A federal appeals court overturned the U.S. Food and Drug Administration’s ban on the use of controversial electric shock devices used at the Judge Rotenberg Center.
The devices are specifically used to “correct aggressive or self-injurious behavior in adults and children,” the residential school said. The devices are also used at a single facility in the country, in Canton.
In March 2020, the FDA banned electrical stimulation devices (ESDs) used for self-injurious or aggressive behavior.
But on July 6, the United States Court of Appeals for the DC Circuit found that the ban exceeded the authority of the FDA because it was a regulation of the practice of medicine.
“In this case, the law says that the FDA must not interpret its law in such a way as to interfere with the practice of medicine,” the advisory read. “This means that the FDA may not pass the regulations in question before us.”
The school said “the decision was a victory for the Judge Rotenberg Education Center and a group of parents and guardians of its students, who had challenged the rule.”
There are over 300 people who frequent and live at the JRC, of which around 55 people are approved for the devices.
“The court ruling means that the JRC can continue to provide this court-approved and controlled Graduated Electronic Decelerator (GED) treatment as part of its holistic treatment plan for deep aggressive or self-injurious behavior,” said the JRC in a press release. “GED is a treatment of last resort, and its recipients risk serious bodily harm, even death, without it. With treatment, these residents can continue to participate in meaningful experiences, enjoy visits with their families, and most importantly, live safe and free from self-injurious and aggressive behaviors.
The JRC Parents’ Association said it was grateful for the move, adding that it was a “life-saving treatment of last resort.”
“There is no other treatment for our loved ones, and we will not stand idly by because they are mechanically or chemically restrained,” the association said in a statement. “The JRC Parents’ Association looks forward to enabling loved ones to receive this life-saving treatment without further government interference. “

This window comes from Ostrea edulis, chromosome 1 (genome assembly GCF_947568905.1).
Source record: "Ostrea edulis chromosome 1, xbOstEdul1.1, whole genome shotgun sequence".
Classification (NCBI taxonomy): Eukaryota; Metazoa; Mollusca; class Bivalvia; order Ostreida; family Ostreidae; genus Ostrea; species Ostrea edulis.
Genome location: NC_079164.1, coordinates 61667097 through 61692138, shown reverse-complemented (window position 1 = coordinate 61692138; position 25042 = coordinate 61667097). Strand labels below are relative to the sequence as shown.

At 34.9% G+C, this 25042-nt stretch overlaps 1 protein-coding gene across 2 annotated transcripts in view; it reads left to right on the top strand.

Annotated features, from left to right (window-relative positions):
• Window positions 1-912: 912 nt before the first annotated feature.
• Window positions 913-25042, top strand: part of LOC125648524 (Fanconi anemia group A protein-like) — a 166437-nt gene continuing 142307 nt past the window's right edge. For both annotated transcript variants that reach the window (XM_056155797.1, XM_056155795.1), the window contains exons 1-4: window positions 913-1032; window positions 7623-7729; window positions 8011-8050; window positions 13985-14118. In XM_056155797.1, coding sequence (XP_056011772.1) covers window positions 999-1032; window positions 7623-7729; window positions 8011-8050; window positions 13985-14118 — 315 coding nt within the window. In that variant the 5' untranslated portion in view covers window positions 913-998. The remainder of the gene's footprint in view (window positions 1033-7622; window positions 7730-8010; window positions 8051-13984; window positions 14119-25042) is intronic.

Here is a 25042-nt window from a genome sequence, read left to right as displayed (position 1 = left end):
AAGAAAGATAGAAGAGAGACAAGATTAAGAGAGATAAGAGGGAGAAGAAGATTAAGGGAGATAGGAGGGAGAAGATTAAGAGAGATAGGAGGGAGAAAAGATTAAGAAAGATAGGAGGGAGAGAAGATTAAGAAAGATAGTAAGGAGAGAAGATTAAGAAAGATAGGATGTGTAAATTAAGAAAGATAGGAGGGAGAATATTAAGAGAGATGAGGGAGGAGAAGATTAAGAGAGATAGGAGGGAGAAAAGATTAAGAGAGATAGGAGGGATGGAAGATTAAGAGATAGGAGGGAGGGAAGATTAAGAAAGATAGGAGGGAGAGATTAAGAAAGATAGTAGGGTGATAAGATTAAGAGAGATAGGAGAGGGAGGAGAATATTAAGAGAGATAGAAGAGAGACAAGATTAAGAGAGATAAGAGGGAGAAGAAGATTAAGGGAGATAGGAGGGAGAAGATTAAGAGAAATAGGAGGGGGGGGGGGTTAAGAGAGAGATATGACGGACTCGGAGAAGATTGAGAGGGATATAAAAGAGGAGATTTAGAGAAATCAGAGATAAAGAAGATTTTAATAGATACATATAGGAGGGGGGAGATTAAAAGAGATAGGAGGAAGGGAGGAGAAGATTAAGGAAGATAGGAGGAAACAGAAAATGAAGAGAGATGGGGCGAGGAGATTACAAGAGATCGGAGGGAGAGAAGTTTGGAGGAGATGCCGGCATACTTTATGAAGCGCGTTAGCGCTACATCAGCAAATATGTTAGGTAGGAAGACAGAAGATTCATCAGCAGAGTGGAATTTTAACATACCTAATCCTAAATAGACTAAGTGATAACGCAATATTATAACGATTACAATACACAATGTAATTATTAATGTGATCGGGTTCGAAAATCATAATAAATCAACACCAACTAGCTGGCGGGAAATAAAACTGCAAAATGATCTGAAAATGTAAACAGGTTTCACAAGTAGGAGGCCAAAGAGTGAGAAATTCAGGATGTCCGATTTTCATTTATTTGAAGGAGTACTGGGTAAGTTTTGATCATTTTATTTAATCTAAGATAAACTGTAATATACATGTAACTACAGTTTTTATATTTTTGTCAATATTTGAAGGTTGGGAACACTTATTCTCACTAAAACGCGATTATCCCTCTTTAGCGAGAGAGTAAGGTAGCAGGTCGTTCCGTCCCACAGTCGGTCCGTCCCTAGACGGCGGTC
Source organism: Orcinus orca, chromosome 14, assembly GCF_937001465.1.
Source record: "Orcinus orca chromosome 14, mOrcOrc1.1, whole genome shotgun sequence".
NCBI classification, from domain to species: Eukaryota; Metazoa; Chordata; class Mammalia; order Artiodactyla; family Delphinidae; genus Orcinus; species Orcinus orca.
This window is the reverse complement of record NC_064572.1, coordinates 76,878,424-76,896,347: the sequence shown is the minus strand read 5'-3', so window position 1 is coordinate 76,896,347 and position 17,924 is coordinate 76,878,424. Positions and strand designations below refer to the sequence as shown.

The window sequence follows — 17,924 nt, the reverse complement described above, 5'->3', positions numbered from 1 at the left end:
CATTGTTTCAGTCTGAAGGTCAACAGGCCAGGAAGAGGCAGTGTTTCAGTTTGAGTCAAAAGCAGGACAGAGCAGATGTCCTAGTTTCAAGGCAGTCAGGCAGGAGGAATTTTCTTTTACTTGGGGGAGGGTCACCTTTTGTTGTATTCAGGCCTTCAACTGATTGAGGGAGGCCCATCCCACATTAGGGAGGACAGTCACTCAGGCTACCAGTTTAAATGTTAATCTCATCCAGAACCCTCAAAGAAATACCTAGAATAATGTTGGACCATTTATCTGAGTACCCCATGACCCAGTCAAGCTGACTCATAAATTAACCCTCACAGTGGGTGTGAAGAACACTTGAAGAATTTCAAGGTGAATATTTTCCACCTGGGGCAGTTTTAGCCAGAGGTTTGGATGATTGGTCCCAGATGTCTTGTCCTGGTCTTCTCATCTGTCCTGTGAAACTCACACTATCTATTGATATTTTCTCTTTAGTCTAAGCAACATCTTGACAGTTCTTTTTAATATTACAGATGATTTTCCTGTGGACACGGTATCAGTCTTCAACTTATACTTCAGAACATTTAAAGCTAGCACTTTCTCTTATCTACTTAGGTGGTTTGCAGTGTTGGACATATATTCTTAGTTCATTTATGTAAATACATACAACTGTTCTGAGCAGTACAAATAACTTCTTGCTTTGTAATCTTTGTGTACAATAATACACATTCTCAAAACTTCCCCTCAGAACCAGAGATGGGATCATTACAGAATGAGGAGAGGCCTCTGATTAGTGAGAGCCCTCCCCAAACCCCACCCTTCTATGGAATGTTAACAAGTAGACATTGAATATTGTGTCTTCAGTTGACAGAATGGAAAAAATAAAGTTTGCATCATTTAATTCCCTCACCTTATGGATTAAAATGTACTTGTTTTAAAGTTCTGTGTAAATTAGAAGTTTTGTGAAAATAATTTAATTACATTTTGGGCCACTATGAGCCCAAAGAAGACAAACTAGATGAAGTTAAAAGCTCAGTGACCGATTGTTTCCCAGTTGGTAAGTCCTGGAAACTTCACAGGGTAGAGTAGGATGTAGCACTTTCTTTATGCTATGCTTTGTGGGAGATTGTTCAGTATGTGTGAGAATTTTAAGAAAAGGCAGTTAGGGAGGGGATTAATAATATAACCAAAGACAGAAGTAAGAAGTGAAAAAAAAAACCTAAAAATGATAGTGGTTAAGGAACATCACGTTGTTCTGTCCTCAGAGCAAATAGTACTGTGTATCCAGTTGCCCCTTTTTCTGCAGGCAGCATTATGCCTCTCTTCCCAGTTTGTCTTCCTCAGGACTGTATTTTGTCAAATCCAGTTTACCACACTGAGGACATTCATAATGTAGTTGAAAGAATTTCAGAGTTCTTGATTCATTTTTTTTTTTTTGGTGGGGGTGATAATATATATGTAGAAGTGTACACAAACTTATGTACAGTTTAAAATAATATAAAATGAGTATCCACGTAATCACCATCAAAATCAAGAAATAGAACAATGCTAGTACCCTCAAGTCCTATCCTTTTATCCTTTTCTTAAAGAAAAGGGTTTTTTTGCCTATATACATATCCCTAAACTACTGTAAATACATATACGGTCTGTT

Lawyer Max Stern, who represents parents and guardians of the JRC, also said “no treatment has worked otherwise.”
“One of our clients is a woman who has banged her head against the wall so many times that her retinas have come loose,” he told MassLive. “It was only after visiting several other institutions, neither at the JRC and receiving this treatment, that she was able to control this behavior so that she could undergo surgery to allow her to see her again.”
Mike Flammia, an attorney for the center, said he was happy the decision was left to doctors, not the federal government.
The devices, however, have had a history of controversy.
The facility introduced these types of devices in the 1980s, Mother Jones reported. Since then, many advocates have spent decades denouncing their use. The facility has had numerous news articles written about their practices, including stories from MassLive, a number of court cases, and a 2012 viral video that shows a student screaming and asking them to stop.
“It hurts. It hurts,” the student can be heard saying in a panicked voice. “Stop. Stop for real.
Before the ban, the JRC reported to the FDA that it shocked students less than once a week on average.
The FDA has ruled that the devices cause a number of significant psychological and physical risks, “including worsening underlying symptoms, depression, anxiety, post-traumatic stress disorder, pain, burns. and tissue damage “.
Since the ruling, disability justice attorney Shain Neumeier wanted Massachusetts to work with patients and their caregivers to find community options outside of the JRC.
“They should find places in the community where they can live independently,” Neumeier said. “Where they can overcome that and receive service with their family and friends. “
Defenders have also previously told MassLive they want more than the ban, especially from the state.
“A ban will do nothing to undo the decades of torture those confined to the JRC have had to endure so far,” said Lydia Brown, director of policy, advocacy and external affairs for Autistic Women and Nonbinary Network. “And Massachusetts has a responsibility to fix the survivors. “